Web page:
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From: Peter Dimov (pdimov_at_[hidden])
Date: 2004-07-19 07:47:18

Howard Hinnant wrote:
> I have attempted a specification of moving
> scoped_lock/read_lock/upgradable_read_lock/write_lock at:
> This is an attempt to look forward to locks+move semantics, taking
> into account the recent discussions. Because of the length of the
> specification I put it in an html on my personal website instead of
> stuffing it into an email. Comments welcome. Any response from me is
> likely to be delayed by several days due to travel.

I mostly agree with Bronek Kozicki. Given a movable lock, Eric Niebler's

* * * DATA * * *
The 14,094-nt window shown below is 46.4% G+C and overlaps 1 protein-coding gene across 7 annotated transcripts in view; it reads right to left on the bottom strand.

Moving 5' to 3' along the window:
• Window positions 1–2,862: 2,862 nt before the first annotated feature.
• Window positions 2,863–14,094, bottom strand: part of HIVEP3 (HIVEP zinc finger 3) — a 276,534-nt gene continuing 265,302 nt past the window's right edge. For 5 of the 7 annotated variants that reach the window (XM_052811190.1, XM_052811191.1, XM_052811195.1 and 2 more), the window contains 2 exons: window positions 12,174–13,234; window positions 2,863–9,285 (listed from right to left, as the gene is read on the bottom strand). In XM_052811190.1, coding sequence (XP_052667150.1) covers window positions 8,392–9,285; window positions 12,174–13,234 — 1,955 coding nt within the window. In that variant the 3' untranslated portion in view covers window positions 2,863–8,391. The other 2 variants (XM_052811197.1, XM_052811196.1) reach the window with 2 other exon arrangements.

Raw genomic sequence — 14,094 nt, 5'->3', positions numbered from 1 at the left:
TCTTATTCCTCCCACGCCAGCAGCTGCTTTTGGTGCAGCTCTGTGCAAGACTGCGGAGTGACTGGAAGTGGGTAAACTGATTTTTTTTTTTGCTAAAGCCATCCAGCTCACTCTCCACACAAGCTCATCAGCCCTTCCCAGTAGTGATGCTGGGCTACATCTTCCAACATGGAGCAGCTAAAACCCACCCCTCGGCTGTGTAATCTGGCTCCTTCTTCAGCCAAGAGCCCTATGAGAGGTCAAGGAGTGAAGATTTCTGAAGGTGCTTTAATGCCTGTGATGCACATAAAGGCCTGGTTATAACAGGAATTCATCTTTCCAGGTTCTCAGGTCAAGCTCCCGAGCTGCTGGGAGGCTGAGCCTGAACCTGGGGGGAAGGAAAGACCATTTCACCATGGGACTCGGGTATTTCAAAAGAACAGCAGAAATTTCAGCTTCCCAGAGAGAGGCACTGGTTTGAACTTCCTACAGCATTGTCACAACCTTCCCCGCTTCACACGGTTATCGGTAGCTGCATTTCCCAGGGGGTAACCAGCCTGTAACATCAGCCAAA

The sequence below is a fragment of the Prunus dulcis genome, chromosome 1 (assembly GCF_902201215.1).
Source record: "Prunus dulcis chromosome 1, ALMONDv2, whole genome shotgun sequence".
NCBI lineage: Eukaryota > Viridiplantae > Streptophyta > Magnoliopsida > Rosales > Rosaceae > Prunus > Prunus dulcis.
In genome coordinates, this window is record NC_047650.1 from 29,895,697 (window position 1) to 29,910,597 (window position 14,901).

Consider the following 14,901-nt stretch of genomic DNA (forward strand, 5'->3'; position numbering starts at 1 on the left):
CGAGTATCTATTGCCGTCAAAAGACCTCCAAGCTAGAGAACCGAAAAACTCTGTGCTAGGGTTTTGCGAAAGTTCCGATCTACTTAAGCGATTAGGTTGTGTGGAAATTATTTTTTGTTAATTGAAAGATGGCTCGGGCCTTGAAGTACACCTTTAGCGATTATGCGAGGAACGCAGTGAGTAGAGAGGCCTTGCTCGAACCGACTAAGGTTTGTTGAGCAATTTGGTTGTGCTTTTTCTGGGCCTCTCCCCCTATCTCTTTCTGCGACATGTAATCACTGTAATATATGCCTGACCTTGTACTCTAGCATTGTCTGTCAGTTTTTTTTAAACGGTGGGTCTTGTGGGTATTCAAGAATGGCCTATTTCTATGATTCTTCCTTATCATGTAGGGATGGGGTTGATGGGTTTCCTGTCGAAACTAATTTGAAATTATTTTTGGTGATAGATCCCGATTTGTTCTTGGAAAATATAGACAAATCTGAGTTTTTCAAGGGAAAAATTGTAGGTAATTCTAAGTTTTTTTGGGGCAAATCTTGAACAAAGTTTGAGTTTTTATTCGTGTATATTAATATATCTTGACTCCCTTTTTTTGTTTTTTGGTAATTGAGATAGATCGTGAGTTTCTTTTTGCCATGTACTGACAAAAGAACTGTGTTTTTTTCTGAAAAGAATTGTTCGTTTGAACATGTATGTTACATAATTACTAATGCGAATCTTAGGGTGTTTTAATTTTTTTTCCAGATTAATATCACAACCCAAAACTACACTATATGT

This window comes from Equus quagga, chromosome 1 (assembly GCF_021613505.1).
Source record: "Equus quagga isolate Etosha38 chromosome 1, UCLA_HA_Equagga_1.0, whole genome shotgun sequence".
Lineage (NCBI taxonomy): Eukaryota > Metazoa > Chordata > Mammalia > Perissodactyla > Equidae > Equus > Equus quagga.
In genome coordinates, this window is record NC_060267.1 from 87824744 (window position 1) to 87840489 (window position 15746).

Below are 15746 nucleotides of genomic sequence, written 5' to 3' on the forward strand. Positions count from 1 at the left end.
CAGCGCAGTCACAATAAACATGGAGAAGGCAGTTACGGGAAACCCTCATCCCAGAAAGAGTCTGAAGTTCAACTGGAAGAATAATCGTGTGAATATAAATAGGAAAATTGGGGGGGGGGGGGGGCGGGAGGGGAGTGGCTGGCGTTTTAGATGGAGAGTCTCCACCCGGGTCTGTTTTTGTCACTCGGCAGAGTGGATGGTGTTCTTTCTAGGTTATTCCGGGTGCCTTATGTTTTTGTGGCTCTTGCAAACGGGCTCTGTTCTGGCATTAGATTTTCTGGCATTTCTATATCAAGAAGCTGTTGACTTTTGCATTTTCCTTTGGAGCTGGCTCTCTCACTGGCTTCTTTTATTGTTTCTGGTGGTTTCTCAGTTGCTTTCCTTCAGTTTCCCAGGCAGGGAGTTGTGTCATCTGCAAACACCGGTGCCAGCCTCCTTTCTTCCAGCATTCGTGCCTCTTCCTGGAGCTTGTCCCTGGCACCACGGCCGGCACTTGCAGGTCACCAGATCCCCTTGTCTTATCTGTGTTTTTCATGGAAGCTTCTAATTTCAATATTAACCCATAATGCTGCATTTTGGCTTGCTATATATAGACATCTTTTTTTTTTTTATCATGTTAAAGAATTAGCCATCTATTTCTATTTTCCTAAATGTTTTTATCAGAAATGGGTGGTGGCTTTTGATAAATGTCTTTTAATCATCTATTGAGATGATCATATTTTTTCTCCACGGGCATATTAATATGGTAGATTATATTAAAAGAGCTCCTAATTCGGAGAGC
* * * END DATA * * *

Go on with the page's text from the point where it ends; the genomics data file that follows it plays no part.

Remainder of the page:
scoped_lock try_lock( Mutex & m );
    scoped_lock timed_lock( Mutex & m );

is a better try/timed interface. Heisenberg constructors must die.

Also, I still think that the bool parameter is better than a "locking" enum,
as evidenced by the use case shown in the specification:

    scoped_lock lock( m, want_to_lock? locking: non_locking );

I find this an unnecessarily verbose and contrived way to express

    scoped_lock lock( m, want_to_lock );

which is the original intent.

I disagree that

    void * mutex() const;

is a better mutex() accessor. On the contrary, I'd argue that mutex() should
return a non-const mutex_type. A const return doesn't make a lot of sense
given that our mutexes have no const member functions; the private interface
is a better protection than the const. On the other hand, a non-const return
allows the client to use scoped_lock<> on user-defined mutex types (in
implementing the user-defined condition::wait, for example).

I also like the proposed scoped_lock == write_lock unification.

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